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Why You Shouldn’t Hold Cash in Your Portfolio

At times, things that people believe provide safety and stability can actually do more harm than good. For example, training wheels may help you balance on a bicycle, but on a long-distance trek they can slow your pace and increase the risk of injury.

When investing, cash can have a similar effect on your portfolio. While cash seems like the safest investment, in the long run it can drag down your portfolio and hurt your ability to reach your financial goals. Here’s why:

1. Low returns

As generally low-risk investments, cash investments are expected to earn low returns. According to a 2013 Vanguard report, the nominal (before inflation) historical average for cash from 1926 –2012 was 3.7%, compared to 9.9% and 5.5% for stocks and bonds, respectively. Especially in a low rate environment, cash likely won’t generate the returns needed for your long-term financial goals.

2. Inflation risk

Because of low returns, cash is vulnerable to inflation risk. The median inflation rate from 1950 – 2012 was 3.1%. Thus, cash on average nearly generated negative real returns. While cash may not decline in a market downturn, it also may not provide the capital preservation people assume as inflation reduces buying power.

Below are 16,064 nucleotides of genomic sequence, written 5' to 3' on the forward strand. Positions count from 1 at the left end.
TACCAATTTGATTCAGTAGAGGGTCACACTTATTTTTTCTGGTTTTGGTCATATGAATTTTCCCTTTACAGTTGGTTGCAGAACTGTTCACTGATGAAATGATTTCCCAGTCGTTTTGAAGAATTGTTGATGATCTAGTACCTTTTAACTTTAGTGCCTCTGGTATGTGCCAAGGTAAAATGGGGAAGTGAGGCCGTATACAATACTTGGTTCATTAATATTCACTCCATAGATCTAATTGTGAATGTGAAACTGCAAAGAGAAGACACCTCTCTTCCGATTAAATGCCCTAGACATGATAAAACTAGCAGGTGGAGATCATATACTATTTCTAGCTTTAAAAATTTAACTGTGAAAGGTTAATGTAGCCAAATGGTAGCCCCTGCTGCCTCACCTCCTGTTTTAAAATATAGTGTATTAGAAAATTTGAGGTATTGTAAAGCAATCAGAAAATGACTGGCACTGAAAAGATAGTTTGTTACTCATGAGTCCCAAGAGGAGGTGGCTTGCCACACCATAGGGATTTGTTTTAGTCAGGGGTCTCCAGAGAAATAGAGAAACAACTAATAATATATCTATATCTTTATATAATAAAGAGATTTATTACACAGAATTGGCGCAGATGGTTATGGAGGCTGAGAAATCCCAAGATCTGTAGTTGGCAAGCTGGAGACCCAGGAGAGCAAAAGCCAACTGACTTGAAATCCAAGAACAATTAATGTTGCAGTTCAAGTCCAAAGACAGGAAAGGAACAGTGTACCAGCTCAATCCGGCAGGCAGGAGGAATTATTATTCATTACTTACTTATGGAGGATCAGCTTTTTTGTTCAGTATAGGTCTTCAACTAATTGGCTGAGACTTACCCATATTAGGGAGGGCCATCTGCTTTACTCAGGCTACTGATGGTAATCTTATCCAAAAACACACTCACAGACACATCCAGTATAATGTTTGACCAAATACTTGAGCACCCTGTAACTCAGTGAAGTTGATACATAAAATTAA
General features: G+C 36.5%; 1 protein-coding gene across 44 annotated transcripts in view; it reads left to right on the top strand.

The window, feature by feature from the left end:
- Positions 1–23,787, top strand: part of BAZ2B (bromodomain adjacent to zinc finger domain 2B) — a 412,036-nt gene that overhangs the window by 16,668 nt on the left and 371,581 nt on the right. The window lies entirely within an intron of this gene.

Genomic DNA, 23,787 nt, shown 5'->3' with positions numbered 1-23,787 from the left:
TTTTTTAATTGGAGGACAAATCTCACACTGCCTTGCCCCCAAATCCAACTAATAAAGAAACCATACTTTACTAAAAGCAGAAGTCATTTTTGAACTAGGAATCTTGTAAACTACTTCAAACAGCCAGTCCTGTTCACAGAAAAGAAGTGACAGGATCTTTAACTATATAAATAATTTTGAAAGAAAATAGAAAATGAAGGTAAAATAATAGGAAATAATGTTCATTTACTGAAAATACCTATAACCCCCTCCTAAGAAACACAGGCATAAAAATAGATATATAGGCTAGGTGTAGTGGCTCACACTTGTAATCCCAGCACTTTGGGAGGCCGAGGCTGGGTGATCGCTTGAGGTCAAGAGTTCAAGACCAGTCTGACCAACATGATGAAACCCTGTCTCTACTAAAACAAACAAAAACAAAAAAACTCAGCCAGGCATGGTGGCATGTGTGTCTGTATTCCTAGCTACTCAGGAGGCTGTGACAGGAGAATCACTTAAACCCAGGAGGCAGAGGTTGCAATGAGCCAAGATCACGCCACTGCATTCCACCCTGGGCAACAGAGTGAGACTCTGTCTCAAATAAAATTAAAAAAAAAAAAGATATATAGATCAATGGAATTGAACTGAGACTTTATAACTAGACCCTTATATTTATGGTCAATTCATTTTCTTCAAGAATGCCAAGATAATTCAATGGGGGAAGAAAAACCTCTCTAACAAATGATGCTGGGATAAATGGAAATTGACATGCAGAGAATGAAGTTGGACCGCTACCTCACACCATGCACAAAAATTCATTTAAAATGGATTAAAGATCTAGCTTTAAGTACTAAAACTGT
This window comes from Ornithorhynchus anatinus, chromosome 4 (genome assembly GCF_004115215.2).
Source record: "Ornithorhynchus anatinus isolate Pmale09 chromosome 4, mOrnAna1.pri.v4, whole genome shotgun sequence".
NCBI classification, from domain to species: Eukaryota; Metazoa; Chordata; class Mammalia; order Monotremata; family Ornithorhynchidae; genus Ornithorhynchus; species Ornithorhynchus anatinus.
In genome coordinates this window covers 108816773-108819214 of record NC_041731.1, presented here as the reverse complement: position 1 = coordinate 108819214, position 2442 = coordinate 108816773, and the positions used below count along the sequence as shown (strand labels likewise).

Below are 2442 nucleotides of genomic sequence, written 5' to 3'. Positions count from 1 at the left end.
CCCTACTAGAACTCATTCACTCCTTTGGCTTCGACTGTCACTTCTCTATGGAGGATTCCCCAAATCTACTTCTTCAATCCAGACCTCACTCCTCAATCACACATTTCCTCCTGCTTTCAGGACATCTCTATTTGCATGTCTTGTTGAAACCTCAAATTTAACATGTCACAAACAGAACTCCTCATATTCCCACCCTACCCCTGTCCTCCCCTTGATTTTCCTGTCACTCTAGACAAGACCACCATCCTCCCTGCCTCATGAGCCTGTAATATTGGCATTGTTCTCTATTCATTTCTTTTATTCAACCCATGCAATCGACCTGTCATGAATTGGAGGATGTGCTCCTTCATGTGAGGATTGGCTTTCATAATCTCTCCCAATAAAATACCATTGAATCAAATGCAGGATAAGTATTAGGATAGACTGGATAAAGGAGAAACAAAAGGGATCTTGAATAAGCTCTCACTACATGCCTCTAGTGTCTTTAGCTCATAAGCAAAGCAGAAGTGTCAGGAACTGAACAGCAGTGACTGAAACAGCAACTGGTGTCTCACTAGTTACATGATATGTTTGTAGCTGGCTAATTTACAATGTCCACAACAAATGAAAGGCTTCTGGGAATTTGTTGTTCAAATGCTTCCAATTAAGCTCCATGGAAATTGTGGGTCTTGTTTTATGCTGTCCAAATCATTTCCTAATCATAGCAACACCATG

3. Opportunity cost

Cash in your portfolio means less capital invested in other investments. This impacts your exposure to the long-term growth of asset classes such as stocks and bonds that have historically earned returns greater than inflation.

4. Market timing is difficult

A common argument for holding cash is to have reserves available to take advantage of perceived market opportunities. One problem with that strategy is that it requires you to successfully pick the right investment at the right time, which is extremely difficult. Consider that large market jumps typically happen on a few days, making them nearly impossible to predict. Missing the best market days can reduce your portfolio’s ending balance.

Another problem is the challenge to overcome your emotions. After a significant market drop, most investors lack the fortitude to pull the trigger and buy when everyone else is panicking.

Instead, stick with a strategic asset allocation, sans cash, for the long term. When you are fully invested, cash won’t drag you down during market recoveries. Additionally, you can take advantage of market opportunities by rebalancing your portfolio. As your asset allocation shifts from market swings, you’ll be able to tell what’s expensive and what’s cheap. Selling some of what has gone up and buying some of what has gone down to return your assets to their original target levels is a way to unemotionally buy low and sell high.

Ultimately, hold cash in a separate savings account for your short-term needs. Meantime, use your portfolio to hold investments that can be used to raise cash to replenish that savings account.

For insight on how to raise cash from your portfolio, watch this short video: Generating an Income Stream from Your Portfolio.